These 3 photos kindly supplied by David Morys, and taken at Silverstone
in June 2011
GRX


Eagle-eyed viewers of this site have pointed out that the entry list (left) shows the cars with 1,098cc engines whereas the "Thoroughbred & Classic Cars" article describes an in-line 1293cc Cooper S motor having been fitted.

Dave Saunders explains: "Both Midgets were entered in the GT3* class with engines to 1300cc which is the same class as the Jacobs Midgets ran in at the Nurburgring earlier in the year - that is why the car was fitted with a Cooper S race engine 1293cc from Coventry engines to the same spec' as the Jacobs. Stuart Turner wanted to win the GT3* Class in the World Championship but MG management did not want to send the Jacobs Midgets to the US** as there was no money to bring them back or run them. That is where the publicity department came to Stuart’s aid by giving him a budget provided they looked like Midgets and could be left in the US for publicity in 1966 to cover the launch of the 1275cc Midgets with the US BMC Dealers".

*According to the Entry List this should read "GT1 class"

** The Jacobs Midgets had in fact already been out to the USA earlier in the year (1965) to race at Sebring.

This still does not explain why the cars were shown on the Entry List as 1098 (the size at which they were homologated) so did BMC pull a flanker and run, effectively, illegal engines while still being within the class capacity of 'up to 1300cc' ? With the larger engine the cars would have become 'prototypes' but were not run in the GTP (Prototype) Class.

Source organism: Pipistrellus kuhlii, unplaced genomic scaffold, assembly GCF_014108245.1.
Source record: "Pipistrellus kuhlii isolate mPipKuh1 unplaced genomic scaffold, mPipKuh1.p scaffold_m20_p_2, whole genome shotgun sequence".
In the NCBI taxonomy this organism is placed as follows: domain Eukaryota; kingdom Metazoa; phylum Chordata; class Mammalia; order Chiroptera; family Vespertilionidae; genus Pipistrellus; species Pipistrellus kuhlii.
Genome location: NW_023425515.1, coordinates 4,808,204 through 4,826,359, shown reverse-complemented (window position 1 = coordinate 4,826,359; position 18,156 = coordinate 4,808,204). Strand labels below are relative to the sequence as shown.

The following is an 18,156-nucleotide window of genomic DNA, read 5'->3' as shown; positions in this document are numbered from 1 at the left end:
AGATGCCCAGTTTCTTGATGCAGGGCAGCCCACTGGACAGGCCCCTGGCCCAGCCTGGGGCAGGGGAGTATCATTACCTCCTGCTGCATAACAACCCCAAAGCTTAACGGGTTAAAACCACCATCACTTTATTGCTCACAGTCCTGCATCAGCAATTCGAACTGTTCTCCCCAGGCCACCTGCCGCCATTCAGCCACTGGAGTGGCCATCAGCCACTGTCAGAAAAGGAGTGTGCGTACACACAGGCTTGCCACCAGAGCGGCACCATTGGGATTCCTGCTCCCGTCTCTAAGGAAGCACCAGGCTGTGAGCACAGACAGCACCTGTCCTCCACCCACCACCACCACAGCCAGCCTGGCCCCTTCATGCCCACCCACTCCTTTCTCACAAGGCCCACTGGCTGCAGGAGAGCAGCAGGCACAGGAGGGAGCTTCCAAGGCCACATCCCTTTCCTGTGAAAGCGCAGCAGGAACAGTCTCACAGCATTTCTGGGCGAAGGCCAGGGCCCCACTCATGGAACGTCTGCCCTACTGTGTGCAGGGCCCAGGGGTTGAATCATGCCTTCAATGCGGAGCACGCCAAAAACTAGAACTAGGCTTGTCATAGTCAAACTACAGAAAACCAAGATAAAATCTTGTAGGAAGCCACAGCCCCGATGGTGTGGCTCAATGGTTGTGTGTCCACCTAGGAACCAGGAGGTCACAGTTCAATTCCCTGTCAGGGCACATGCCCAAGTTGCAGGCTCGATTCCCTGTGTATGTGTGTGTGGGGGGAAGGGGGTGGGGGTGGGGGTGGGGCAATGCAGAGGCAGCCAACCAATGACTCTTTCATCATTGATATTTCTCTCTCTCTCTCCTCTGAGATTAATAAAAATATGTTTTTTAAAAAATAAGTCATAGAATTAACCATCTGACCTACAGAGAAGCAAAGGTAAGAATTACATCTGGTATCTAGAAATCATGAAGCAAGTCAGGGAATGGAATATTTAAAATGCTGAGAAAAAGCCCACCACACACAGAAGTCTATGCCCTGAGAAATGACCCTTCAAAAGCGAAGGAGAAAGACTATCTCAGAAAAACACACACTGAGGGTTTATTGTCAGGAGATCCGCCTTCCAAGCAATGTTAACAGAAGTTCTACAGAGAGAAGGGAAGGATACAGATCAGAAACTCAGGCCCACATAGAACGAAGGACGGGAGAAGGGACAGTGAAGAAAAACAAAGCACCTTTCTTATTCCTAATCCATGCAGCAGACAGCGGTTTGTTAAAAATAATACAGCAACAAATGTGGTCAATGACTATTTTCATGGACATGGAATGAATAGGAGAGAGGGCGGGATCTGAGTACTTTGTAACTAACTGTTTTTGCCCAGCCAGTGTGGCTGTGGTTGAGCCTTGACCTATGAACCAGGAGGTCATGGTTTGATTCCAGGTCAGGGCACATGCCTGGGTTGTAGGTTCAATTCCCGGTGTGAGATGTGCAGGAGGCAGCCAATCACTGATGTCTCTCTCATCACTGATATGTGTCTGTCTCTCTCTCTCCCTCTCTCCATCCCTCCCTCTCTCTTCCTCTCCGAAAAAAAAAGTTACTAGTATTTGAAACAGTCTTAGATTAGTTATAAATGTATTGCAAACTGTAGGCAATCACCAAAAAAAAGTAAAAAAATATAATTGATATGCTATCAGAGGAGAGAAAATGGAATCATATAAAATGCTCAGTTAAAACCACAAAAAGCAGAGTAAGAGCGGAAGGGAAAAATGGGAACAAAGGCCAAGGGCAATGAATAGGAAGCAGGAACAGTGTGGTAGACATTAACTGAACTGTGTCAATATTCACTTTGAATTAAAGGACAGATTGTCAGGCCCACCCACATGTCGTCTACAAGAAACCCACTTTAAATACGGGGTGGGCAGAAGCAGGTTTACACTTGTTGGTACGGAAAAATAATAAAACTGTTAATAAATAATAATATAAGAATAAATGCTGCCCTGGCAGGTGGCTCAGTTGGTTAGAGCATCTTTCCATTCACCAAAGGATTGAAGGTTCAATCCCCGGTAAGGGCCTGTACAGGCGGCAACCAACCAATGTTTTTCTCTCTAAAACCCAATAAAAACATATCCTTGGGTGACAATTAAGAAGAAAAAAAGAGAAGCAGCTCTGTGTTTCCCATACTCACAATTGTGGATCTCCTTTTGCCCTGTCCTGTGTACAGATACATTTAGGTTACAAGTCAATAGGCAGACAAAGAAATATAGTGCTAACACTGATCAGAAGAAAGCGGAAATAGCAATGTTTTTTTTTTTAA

Another anomaly brought to my attention was the rusty rear wing visible in the picture (8th down on right) which conflicts with the car being described in the TCC article as a "Works Alloy Midget". Dave says: "The body is a mixture of aluminium and steel such as the main structure of the floors from the bulk head to the rear along with the inner wings and boot  floor, and the main subframes". Clearly the rear wings were of steel, but the bonnet and front wings are alloy. "The way the Works-built the cars with aluminum panels were to use the steel frames and cut and remove the steel and pop rivet on the aluminum. For instance the front wings use the steel gutters and with the aluminum riveted to them".

The original combined brake/clutch master cylinder has been changed to one of Sebring Sprite type: "We found the Sebring–style pedal box in the car so decided to fit it on the grounds of safety having separate master cylinders. The original combined type were liable to failure when racing because of heat causing the fluid to boil!"

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GRX 21
At Bridgehampton in 1965
GRX-22
Driver: Rauno Aaltonen
GRX
The car as found..
GRX 7
..and sent for auction
GRX 8
with its California plates
GRX 10
needing a lot of TLC
GRX 14
Non-matching front wing
GRX 19
and corrosion in rear one
(more photos at: http://englishcars.com/MG-Midget)
GRX 20
Uprated master cylinder and special wiring
GRX Heritage
Its Heritage Certificate
GRX 23
A recent racing shot of GRX